The Rolling Stones were in an odd place in their career when they laid down “Memory Motel” in March of 1975. Guitarist Mick Taylor had recently bolted and they’d yet to hire a replacement, though they were working with both Ronnie Wood and Wayne Perkins to see how they fit with the group. “It was really a toss-up,” Keith Richards wrote in his memoir, titled Life. “It came down to Wayne and Ronnie.”
Perkins and Wood both play guitar on “Memory Motel,” while Keith played electric piano alongside Billy Preston on acoustic piano. It was an unusual setup for the band, and it produced a result unlike anything else in the group’s catalog. Not only is it one of their longest songs, clocking in at 7:08, but it’s also one of the few times that Mick and Keith shared lead vocals. It’s credited to Jagger/Richards even though Mick basically wrote the song himself.
It was inspired by an actual motel in Montauk, Long Island. Jagger has never revealed the identity of “Hannah Honey,” but many have speculated that he’s singing about Carly Simon. She does indeed have a “slightly curved” nose, but her eyes are blue and not hazel. Three years earlier, he sang backup on her song “You’re so Vain” and is one of the many people rumored to have inspired it. “Memory Motel” may have been his response song, but neither of them are ready to admit to it.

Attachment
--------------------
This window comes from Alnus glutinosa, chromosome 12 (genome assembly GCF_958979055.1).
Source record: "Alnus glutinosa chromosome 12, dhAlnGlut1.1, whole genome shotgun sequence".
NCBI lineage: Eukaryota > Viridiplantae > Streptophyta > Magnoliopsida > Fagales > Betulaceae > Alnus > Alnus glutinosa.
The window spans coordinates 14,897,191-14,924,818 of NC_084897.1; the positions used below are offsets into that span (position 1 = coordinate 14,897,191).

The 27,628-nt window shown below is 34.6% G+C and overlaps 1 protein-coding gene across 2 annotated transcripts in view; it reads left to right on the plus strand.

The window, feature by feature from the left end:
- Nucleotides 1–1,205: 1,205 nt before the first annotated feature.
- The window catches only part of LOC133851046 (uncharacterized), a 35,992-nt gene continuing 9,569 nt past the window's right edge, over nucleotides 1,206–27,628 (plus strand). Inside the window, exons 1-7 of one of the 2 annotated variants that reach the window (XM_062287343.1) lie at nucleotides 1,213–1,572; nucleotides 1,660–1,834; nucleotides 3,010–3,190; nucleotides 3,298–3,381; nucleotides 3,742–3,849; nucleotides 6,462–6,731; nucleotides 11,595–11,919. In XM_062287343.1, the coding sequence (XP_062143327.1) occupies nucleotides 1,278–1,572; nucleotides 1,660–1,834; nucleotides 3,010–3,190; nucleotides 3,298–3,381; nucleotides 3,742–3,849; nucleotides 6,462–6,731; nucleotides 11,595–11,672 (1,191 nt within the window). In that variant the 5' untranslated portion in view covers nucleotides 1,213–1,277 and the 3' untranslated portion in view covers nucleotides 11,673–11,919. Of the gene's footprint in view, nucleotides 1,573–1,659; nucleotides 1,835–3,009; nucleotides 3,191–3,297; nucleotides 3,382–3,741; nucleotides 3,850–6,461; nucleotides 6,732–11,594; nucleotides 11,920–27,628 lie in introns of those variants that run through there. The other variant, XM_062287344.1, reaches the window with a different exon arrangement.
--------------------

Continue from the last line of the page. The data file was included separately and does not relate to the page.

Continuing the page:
“Memory Motel” appears on 1976’s Black and Blue, which even Jagger has dismissed as a second-tier Stones record. “Everyone was using drugs, Keith particularly,” he told Rolling Stone in 1995. “So I think it suffered a bit from all that. General malaise. I think we got a bit carried away with our own popularity and so on. It was a bit of a holiday period. I mean, we cared, but we didn’t care as much as we had.”
Many fans disagree and the reputation of Black and Blue has grown over the years. “Memory Motel” remains a fan favorite, though they’ve only played it three times in the 2000s. It was much more common in the 1990s. The most memorable one came on July 15th, 1998 in Amsterdam, when Dave Matthews Band opened up for them. Dave came out for “Memory Motel” and sang it with Mick and Keith, which you can watch right here. This version appeared on the 1999 live album, No Security.